For many parents, disciplining children is not an easy job. On the contrary, it is often very difficult and trying for both parents and children. Some parents avoid using any form of discipline for fear of hurting their children; others assume their responsibility reluctantly.
The classic method
Even though it is essential that your children respect a series of rules and values, some ways are more effective than others for teaching them right from wrong. Research indicates that the classic “reward and punishment” method is often a source of confusion and misunderstanding between children and parents. That method only corrects bad behaviour as it happens. We should instead encourage a reasoning process that helps children discipline themselves. Discipline should be a tool that, in the long term, helps your child make his/her own choices while accepting the consequences that follow.Parents who use the punishment system often feel tired and guilty when disciplining their children. They have the impression that their role as a parent is to police their children and punish them when they are bad. This technique has one serious problem, because it makes the parents directly responsible for their children’s actions. The parent decides everything for the child. This absolute control situation prevents the child from learning to take responsibility for his/her own decisions and following effective rules for behaviour. The punishment system implies that good behaviour is only expected in the parent’s presence. As soon as the child is in another environment, such as school, she/he may revert back to the undesirable behaviour.
A more efficient technique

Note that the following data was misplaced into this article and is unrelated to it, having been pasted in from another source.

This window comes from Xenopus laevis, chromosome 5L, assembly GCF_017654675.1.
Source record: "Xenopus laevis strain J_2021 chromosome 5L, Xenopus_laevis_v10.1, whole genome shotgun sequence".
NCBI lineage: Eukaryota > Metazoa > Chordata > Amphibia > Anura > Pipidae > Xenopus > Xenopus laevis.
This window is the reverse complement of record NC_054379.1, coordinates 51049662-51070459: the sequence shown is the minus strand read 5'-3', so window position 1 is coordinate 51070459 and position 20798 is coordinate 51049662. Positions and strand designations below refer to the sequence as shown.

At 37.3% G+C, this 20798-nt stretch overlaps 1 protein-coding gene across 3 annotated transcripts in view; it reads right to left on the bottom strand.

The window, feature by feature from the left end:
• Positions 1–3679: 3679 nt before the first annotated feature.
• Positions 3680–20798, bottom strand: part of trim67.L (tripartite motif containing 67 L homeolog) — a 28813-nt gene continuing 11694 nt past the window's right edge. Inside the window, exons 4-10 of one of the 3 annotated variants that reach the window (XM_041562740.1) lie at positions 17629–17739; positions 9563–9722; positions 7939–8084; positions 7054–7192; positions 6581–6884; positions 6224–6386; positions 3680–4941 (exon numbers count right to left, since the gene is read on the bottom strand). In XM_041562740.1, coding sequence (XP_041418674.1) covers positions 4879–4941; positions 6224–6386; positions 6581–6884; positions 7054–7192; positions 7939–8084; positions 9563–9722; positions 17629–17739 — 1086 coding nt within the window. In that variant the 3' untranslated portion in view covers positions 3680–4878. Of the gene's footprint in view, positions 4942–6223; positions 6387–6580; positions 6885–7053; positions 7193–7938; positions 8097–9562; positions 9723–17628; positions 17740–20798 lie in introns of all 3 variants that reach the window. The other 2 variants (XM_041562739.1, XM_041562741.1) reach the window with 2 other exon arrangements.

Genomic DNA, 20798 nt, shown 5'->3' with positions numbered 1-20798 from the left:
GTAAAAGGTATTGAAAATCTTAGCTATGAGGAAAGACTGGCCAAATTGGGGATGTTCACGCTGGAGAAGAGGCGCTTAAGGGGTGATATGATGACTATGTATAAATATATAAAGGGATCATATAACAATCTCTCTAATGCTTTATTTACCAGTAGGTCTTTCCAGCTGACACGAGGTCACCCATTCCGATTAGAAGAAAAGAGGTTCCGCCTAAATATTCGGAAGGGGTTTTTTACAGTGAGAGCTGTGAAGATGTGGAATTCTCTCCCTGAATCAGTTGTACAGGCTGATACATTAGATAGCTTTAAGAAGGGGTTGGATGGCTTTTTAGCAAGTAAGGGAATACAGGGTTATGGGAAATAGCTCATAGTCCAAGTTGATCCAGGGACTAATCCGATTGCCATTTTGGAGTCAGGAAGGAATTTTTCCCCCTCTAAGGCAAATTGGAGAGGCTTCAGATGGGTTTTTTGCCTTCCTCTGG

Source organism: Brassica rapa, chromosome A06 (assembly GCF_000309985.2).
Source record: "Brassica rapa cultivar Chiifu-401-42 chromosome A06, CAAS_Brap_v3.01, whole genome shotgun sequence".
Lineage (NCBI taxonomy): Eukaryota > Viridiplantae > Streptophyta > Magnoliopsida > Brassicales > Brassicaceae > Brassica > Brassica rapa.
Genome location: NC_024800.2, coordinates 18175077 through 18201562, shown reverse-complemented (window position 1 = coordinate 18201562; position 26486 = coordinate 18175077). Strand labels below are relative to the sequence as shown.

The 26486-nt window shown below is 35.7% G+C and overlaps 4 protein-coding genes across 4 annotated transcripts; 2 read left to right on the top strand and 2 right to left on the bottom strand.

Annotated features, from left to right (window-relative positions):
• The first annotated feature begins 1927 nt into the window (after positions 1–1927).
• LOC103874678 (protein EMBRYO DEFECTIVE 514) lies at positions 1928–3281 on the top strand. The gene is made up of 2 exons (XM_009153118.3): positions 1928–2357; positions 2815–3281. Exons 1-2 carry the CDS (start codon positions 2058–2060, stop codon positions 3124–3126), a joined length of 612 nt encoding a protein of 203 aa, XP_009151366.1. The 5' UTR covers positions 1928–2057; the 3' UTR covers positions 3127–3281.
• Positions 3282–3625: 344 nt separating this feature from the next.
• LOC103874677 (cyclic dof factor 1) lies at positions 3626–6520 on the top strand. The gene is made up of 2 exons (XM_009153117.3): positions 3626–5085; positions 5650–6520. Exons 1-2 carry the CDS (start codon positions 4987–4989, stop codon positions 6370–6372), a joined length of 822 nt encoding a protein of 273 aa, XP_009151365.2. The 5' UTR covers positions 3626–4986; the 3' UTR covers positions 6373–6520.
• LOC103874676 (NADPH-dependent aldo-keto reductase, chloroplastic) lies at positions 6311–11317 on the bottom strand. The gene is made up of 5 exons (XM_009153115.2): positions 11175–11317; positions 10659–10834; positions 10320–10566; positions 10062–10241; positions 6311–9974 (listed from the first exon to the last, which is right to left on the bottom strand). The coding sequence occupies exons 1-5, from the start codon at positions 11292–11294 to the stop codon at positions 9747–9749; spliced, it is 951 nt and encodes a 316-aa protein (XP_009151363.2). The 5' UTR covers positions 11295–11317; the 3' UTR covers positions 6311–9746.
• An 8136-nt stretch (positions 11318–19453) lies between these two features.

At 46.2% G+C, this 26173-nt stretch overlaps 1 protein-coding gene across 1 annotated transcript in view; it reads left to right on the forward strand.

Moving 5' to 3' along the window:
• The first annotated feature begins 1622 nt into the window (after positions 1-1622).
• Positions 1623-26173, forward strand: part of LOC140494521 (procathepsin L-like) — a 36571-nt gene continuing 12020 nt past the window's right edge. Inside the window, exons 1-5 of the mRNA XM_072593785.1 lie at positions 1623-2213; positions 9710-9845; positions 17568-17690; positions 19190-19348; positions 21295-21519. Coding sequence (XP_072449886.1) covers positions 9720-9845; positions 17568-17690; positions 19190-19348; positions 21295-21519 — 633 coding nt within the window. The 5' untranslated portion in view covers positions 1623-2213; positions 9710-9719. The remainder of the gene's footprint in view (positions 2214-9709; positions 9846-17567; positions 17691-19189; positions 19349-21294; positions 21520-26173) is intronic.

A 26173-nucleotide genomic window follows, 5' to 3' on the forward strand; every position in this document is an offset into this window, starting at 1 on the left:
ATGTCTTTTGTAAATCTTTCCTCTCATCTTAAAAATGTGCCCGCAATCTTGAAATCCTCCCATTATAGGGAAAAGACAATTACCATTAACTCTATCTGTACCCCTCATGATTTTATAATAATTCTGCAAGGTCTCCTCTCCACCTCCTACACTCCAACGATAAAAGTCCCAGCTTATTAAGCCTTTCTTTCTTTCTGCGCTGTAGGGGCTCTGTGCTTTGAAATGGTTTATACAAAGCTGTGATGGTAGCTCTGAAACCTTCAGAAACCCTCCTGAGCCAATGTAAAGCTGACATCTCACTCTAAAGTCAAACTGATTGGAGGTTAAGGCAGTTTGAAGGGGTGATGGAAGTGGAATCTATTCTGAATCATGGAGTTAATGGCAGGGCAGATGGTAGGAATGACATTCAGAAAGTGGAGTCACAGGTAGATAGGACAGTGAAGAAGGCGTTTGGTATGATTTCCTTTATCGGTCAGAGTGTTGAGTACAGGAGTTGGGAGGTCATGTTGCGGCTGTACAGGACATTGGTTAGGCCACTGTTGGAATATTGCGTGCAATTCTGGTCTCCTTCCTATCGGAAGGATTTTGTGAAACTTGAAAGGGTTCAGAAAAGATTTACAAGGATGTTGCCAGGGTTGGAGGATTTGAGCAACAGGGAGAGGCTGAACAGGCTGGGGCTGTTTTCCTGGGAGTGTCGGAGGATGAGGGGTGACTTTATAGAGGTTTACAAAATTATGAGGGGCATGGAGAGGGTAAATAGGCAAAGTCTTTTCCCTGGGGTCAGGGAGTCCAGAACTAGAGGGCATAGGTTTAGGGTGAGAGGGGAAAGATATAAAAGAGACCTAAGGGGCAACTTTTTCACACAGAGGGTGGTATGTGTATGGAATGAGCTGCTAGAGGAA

A system of logical and natural consequences shows children that they are free to make their own choices, but this right means that they must accept the consequences that accompany these choices. When you clearly present to the child the choices he/she can make in a given situation and the consequences for each, the child becomes responsible for his/her behaviour. To transfer this method into practice, you need to answer one important question when your child acts inappropriately – what is motivating the child to act this way? The answer to this question will help you decide the choices and consequences to be presented to the child. There could be a variety of reasons why your child disobeys at the shopping centre, for example. Is she/he looking for attention? Does he/she want to avoid a particular situation or gain control over it? Does he/she want something material (i.e., toys, candy)? Try to understand what is prompting your child to behave this way.Once you have identified the cause, ask yourself what your expectations are in regards to your child in order to explain them to him/her as clearly as possible. Give her/him two choices (one positive, one negative) along with the consequences for each choice. For example, if your child screams for attention, you can say, “I can’t understand you if you’re yelling so I won’t be able to listen to you, but when you speak in a normal tone of voice, I will give you all my attention.” When possible, give your child what he/she asks for when he/she makes the appropriate choice.You must be firm and clear in your words and tone of voice. If your child is not happy with the consequences of bad behaviour, show compassion even while reminding the child that he/she chose those consequences in deciding to act that way. Think the consequences over thoroughly before presenting them to your child to avoid reversing a decision. Be consistent and try to separate the child from the behaviour. Remember that behaviour can be bad without the child being bad.